I'm doing research of flow diverter for cerebral aneurysms applications and I'm wondering the reason behind stent placement underneath of cerebral aneurysms is to divert the flow or stabilize the hemodynamics (e.g. reduce wall shear stress or blood flow velocity in the aneurysmal region)? Let's say people do it to divert the flow and prevent blood to enter the aneurysmal region. That looks fine for side wall aneurysms when there is no smaller arterioles or branches connected to the aneurysm, but for terminal aneurysm where the flow diverter may block the blood flow into smaller arterioles, is it a appropriate case to deploy stent? I mean if we prevent the blood to enter some part of smaller arterioles how brain could maintain its functionality due to its need for oxygen. I appreciate if someone could explain the logic behind the flow diverter placement in the cerebral aneurysms.
I don't quite understand the dichotomy you present between diverting flow and stabilizing hemodynamics. The former is a direct outcome and the latter is a secondary outcome: both are goals.
The overall goal is to isolate the blood in the aneurysm and allow it to clot and heal over time. Embolic coils are also used to assist the process, in which case the flow diverter helps to keep the coil in place and the resulting embolism out of the primary circulation.
One would not typically deploy a flow diverter over branches that one wishes to remain patent, although patency can be maintained in smaller vessels. In many neurovascular situations, collateral circulation can make it acceptable to occlude a branch, however.
You may be confusing plain stents with flow diverters; a plain stent has as few struts as possible while maintaining structural support (though high flow through the struts can cause turbulence and is something you want to avoid if possible), and creative stent placement techniques including deployment of multiple stents and use of balloons to break open strut configurations can be used. These do not block flow per se, but can help keep coils in place and maintain the desired structure of the vessels involved.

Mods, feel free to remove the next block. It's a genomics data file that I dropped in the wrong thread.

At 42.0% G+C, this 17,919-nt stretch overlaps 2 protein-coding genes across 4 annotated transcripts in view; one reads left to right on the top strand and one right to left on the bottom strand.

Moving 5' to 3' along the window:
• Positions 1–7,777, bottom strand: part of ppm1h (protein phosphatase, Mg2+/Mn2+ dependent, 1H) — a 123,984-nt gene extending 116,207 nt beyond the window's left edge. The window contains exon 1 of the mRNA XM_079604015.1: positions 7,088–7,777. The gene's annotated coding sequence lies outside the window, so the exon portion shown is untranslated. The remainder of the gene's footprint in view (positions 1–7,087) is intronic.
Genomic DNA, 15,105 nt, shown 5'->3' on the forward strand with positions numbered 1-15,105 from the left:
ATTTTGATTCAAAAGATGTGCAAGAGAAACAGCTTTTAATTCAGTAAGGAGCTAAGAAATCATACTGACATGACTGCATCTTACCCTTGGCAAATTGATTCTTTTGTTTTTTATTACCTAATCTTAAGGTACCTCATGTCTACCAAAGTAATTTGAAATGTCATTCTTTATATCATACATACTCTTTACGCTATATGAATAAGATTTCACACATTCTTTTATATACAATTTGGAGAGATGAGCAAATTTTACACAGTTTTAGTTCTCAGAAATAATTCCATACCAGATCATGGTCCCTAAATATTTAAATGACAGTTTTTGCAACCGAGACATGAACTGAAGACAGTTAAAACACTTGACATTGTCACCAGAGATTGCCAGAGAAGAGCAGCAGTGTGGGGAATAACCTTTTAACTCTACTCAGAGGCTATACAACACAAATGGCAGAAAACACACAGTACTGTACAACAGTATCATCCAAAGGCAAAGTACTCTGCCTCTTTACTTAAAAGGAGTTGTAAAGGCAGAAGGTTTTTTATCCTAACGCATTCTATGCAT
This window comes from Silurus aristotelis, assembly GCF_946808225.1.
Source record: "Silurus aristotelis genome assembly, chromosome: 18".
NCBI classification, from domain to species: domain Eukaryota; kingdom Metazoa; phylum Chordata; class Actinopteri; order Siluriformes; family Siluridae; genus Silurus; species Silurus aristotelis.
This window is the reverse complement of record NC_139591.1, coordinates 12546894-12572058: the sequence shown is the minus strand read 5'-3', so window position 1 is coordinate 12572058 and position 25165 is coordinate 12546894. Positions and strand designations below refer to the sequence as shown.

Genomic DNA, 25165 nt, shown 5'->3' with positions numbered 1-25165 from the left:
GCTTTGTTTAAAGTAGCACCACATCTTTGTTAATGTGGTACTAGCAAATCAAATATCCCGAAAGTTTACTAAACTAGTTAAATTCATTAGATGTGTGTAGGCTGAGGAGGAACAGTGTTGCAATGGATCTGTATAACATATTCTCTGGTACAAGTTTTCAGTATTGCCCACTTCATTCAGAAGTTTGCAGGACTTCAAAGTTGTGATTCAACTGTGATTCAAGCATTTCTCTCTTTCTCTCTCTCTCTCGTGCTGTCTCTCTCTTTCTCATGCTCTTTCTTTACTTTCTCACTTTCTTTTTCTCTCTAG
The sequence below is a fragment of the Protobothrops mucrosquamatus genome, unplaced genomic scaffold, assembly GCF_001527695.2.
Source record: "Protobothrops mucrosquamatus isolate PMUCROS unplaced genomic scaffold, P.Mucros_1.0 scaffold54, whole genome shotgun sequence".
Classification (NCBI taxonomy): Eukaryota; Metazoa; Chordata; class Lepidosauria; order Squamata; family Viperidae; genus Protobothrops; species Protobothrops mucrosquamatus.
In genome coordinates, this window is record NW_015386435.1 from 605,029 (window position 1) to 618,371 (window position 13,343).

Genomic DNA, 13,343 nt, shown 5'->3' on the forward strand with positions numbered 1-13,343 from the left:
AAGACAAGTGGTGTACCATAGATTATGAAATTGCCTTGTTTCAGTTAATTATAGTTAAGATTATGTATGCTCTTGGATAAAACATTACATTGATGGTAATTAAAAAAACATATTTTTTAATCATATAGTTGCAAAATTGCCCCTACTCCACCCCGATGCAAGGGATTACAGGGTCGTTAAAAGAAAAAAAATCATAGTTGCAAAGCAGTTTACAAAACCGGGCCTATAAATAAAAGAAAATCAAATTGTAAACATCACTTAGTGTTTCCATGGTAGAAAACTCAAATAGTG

I've included several references that I quickly gathered; these may not be the most ideal references but should give you a look at some of the approaches used. I would strongly suggest you look through the rest of the literature using search terms from your question to get an idea of how interventionalists approach different situations.
I'll add that I am not a physician and am not up-to-date with the latest guidelines or standard of care, but in my experience with the literature a lot of these decisions are up to the experience of the physicians involved and based on a lot of case study; randomized trials aren't really possible to cover all the anatomical variety that is experienced.
Burkhardt, J. K., Riina, H. A., Tanweer, O., Shirani, P., Raz, E., Shapiro, M., & Nelson, P. K. (2018). Flow diversion and microvascular plug occlusion for the treatment of a complex unruptured basilar/superior cerebellar artery aneurysm: case report. Journal of neurosurgery, 1-6.
Chow, M. M., Woo, H. H., Masaryk, T. J., & Rasmussen, P. A. (2004). A novel endovascular treatment of a wide-necked basilar apex aneurysm by using a Y-configuration, double-stent technique. American Journal of Neuroradiology, 25(3), 509-512.
Miyachi, S., Matsubara, N., Izumi, T., Asai, T., Yamanouchi, T., Ota, K., ... & Wakabayashi, T. (2013). Stent/balloon combination assist technique for wide-necked basilar terminal aneurysms. Interventional Neuroradiology, 19(3), 299-305.
Puffer, R. C., Kallmes, D. F., Cloft, H. J., & Lanzino, G. (2012). Patency of the ophthalmic artery after flow diversion treatment of paraclinoid aneurysms. Journal of neurosurgery, 116(4), 892-896.
Siddiqui, M. A., Bhattacharya, J. J., Lindsay, K. W., & Jenkins, S. (2009). Horizontal stent-assisted coil embolisation of wide-necked intracranial aneurysms with the Enterprise stent—a case series with early angiographic follow-up. Neuroradiology, 51(6), 411-418.
Wong, G. K., Kwan, M. C., Ng, R. Y., Simon, C. H., & Poon, W. S. (2011). Flow diverters for treatment of intracranial aneurysms: current status and ongoing clinical trials. Journal of Clinical Neuroscience, 18(6), 737-740.